“Love in the Cold War”

July 20, 2014

July 20, 1969: Neil Armstrong became the first human to walk on the moon. I was 17, and Carl and I were in love. We watched the moon landing on television, each of us in our own homes, talking to each other on the phone as a way to share the experience. Carl took pictures of the TV with his camera. Later, I wrote this poem:


Love in the Cold War

The man on the moon giant-leaped across
the screen, a lunar version of a child’s game

of permissions, his mission: put Sputnik in its place;
ladder down from pod to crater to recreate the great-

ness that was us (and in the nick of time, for the decade
was about to end, as the now dead president had said.)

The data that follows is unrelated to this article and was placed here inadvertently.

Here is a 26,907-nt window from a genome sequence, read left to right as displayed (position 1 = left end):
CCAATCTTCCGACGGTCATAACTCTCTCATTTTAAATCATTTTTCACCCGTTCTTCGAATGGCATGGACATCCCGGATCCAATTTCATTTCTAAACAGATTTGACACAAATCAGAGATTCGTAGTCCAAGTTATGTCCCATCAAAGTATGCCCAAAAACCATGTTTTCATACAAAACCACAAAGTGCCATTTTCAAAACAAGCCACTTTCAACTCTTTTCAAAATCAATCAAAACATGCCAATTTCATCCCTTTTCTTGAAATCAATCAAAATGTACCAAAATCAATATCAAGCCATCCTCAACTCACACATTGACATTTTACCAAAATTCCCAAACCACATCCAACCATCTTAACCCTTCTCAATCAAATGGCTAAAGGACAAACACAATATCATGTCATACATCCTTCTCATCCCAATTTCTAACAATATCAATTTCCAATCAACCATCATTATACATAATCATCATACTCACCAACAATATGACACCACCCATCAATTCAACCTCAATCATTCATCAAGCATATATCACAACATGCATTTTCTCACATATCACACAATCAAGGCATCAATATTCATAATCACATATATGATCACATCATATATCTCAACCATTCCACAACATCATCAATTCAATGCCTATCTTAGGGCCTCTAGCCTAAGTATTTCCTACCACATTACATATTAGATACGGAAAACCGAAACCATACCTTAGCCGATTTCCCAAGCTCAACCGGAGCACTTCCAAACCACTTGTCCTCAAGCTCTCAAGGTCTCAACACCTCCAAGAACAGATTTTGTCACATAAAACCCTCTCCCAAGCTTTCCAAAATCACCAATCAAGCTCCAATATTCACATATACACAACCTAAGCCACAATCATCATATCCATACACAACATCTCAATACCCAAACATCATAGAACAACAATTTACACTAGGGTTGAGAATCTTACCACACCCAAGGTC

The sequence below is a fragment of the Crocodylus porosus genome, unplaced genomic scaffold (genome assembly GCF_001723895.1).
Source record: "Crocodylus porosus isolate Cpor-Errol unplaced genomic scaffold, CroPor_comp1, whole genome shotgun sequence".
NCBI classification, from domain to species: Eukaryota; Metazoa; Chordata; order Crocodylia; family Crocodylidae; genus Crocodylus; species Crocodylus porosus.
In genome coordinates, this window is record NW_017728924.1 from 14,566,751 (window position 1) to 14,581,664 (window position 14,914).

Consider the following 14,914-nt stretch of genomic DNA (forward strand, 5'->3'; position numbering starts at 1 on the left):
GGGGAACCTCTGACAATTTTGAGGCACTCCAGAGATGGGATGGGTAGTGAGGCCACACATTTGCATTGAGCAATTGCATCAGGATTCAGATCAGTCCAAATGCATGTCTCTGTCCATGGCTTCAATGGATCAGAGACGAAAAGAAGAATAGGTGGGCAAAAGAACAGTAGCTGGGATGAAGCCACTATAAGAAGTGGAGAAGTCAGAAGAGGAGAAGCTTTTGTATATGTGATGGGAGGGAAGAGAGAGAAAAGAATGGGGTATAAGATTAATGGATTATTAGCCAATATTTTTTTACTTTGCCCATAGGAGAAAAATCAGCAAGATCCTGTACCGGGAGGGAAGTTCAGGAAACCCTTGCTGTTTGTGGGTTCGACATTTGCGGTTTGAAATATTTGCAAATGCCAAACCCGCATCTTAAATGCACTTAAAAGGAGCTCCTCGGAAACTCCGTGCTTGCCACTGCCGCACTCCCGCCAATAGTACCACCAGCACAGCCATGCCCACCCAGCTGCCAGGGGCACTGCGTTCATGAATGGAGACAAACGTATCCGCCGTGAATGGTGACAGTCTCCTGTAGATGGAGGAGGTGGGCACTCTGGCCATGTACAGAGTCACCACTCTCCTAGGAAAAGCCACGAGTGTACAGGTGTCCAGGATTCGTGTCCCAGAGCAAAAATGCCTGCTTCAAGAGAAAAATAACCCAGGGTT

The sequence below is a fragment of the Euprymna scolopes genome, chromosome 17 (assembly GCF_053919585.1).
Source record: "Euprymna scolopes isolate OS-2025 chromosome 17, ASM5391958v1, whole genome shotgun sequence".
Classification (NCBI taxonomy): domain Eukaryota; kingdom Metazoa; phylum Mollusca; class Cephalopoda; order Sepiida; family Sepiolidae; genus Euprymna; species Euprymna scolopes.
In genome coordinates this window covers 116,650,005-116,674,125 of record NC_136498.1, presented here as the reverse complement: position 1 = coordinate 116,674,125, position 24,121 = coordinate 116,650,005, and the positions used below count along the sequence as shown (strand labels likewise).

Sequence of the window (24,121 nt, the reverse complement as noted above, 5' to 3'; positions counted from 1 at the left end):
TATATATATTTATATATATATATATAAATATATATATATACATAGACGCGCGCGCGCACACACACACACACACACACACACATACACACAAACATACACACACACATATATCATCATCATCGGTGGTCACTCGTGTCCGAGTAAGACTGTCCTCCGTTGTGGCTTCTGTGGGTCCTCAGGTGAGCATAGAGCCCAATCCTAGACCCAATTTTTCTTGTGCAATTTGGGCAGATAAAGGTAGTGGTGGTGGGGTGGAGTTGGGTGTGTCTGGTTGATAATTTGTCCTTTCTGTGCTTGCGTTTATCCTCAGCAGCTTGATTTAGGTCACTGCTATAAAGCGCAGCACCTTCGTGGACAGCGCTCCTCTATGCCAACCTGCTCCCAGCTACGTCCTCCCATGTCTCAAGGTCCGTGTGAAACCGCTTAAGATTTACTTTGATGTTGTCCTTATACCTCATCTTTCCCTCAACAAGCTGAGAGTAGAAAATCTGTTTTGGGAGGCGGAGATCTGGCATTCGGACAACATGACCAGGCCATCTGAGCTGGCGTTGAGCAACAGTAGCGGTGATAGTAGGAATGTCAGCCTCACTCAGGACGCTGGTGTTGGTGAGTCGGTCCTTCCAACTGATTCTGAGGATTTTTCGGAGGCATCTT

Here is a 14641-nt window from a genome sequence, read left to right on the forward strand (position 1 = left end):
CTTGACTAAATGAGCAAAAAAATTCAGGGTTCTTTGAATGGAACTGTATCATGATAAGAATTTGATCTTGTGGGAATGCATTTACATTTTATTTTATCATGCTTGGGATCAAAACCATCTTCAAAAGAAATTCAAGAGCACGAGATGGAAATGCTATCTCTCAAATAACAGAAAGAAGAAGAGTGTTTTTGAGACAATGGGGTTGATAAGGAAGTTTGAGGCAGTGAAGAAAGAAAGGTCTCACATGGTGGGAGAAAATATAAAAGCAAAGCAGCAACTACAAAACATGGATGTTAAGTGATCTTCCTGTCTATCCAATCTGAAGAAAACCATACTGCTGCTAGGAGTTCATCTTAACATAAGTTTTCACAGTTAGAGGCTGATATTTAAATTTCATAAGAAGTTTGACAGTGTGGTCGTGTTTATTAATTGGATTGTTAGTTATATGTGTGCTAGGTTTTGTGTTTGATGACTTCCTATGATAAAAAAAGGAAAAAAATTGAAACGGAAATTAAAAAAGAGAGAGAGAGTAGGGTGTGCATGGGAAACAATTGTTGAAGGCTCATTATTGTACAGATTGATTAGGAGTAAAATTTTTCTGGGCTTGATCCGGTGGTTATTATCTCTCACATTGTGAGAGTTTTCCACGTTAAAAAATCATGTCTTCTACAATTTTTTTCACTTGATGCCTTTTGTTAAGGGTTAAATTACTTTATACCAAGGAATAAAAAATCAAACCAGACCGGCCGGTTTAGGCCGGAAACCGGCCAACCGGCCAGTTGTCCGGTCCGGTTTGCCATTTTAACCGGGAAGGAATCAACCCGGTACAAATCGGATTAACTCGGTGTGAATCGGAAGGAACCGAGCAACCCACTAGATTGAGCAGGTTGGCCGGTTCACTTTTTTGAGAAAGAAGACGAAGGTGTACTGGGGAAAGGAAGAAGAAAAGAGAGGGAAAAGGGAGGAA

In separate dwellings on far sides of town, we beheld
the spectacle, ears to phones, eyes to tubes, connected by the next

to impossibility of such before us, above us, perplexed
by the tranquil sea in the cold war ingrained in us. We snapped

pictures of pictures, shots of the shot, grainy images in black
and white of an icy orb of dark and light, in cosmic disbelief.

It did not matter much to us that gravity was absent,
that war was hell and space expensive. We stored the photos

with diplomas, proof not of astronomic savvy or diplomatic
strategy, but our own Lake Erie Camelot, saved

to show those who bounced into our arms, strong
souls whose own unsteady steps inspired treasured prints.

I don’t recall if we believed Neil’s promenade, surpassing
fantasy, trespassed on our claim. Our adolescent love, declared

beneath Selene, was fresh but not some phase, our footprints
mingling in the grains of sand no less historic, no less grand.

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